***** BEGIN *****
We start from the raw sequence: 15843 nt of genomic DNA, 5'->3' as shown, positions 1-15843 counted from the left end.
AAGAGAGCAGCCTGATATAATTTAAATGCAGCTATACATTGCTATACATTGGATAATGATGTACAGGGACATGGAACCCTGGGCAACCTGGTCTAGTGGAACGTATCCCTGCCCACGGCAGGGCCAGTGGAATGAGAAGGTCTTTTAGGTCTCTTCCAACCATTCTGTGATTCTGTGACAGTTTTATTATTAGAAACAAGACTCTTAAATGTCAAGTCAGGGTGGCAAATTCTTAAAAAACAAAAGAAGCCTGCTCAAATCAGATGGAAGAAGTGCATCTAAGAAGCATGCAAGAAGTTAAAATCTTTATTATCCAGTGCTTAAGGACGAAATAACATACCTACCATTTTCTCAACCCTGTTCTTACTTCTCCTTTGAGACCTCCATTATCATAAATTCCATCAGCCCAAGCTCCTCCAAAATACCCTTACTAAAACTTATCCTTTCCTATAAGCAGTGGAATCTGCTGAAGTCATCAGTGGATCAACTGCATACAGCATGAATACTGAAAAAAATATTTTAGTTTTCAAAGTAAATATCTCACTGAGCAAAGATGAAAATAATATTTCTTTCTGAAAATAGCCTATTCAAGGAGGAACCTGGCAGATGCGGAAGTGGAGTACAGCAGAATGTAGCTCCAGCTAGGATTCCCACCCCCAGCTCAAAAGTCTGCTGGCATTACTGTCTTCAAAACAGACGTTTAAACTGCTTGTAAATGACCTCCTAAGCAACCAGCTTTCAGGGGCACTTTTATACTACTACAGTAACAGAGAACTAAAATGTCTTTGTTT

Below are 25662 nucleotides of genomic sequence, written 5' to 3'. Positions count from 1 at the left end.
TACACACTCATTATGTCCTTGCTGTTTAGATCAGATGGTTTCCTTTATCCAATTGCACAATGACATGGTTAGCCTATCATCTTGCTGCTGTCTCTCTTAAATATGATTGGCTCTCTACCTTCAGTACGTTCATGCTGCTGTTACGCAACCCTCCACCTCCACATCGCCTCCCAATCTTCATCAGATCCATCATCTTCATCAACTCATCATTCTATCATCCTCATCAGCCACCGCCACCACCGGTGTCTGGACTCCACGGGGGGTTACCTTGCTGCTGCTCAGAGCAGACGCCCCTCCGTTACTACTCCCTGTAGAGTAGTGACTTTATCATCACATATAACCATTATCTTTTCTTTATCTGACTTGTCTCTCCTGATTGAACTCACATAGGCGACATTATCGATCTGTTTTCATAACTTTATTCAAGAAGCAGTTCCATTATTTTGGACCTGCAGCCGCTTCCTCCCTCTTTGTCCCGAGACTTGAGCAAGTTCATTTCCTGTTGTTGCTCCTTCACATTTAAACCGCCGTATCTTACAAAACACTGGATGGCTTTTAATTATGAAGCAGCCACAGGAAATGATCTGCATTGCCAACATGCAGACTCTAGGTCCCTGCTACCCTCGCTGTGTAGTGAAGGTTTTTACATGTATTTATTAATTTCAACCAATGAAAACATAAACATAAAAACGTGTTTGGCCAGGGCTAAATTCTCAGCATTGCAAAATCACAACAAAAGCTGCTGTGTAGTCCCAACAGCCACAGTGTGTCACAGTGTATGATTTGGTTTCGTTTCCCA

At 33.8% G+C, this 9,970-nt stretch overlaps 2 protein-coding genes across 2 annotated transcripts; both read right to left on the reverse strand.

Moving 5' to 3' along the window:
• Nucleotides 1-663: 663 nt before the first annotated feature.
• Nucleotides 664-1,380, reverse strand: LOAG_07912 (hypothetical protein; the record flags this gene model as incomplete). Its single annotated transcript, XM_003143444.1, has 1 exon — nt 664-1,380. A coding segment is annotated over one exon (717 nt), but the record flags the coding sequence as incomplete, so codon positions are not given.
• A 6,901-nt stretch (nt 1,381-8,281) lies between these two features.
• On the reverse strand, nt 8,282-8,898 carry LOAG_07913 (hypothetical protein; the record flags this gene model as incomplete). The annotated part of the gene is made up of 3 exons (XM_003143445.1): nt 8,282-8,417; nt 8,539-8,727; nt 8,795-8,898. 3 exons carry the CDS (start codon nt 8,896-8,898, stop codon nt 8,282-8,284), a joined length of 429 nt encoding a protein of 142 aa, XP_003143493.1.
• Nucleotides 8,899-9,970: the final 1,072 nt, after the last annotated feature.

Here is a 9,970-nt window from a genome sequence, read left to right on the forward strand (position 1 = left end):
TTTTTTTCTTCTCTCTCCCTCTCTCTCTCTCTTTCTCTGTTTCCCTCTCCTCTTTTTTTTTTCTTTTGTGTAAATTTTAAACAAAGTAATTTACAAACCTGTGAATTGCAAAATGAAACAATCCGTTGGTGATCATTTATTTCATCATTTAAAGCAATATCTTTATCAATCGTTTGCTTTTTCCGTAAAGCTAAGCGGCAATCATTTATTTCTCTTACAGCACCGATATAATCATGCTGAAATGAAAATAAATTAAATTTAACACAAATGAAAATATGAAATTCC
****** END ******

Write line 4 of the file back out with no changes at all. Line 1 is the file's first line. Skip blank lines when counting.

TACACACTCATTATGTCCTTGCTGTTTAGATCAGATGGTTTCCTTTATCCAATTGCACAATGACATGGTTAGCCTATCATCTTGCTGCTGTCTCTCTTAAATATGATTGGCTCTCTACCTTCAGTACGTTCATGCTGCTGTTACGCAACCCTCCACCTCCACATCGCCTCCCAATCTTCATCAGATCCATCATCTTCATCAACTCATCATTCTATCATCCTCATCAGCCACCGCCACCACCGGTGTCTGGACTCCACGGGGGGTTACCTTGCTGCTGCTCAGAGCAGACGCCCCTCCGTTACTACTCCCTGTAGAGTAGTGACTTTATCATCACATATAACCATTATCTTTTCTTTATCTGACTTGTCTCTCCTGATTGAACTCACATAGGCGACATTATCGATCTGTTTTCATAACTTTATTCAAGAAGCAGTTCCATTATTTTGGACCTGCAGCCGCTTCCTCCCTCTTTGTCCCGAGACTTGAGCAAGTTCATTTCCTGTTGTTGCTCCTTCACATTTAAACCGCCGTATCTTACAAAACACTGGATGGCTTTTAATTATGAAGCAGCCACAGGAAATGATCTGCATTGCCAACATGCAGACTCTAGGTCCCTGCTACCCTCGCTGTGTAGTGAAGGTTTTTACATGTATTTATTAATTTCAACCAATGAAAACATAAACATAAAAACGTGTTTGGCCAGGGCTAAATTCTCAGCATTGCAAAATCACAACAAAAGCTGCTGTGTAGTCCCAACAGCCACAGTGTGTCACAGTGTATGATTTGGTTTCGTTTCCCA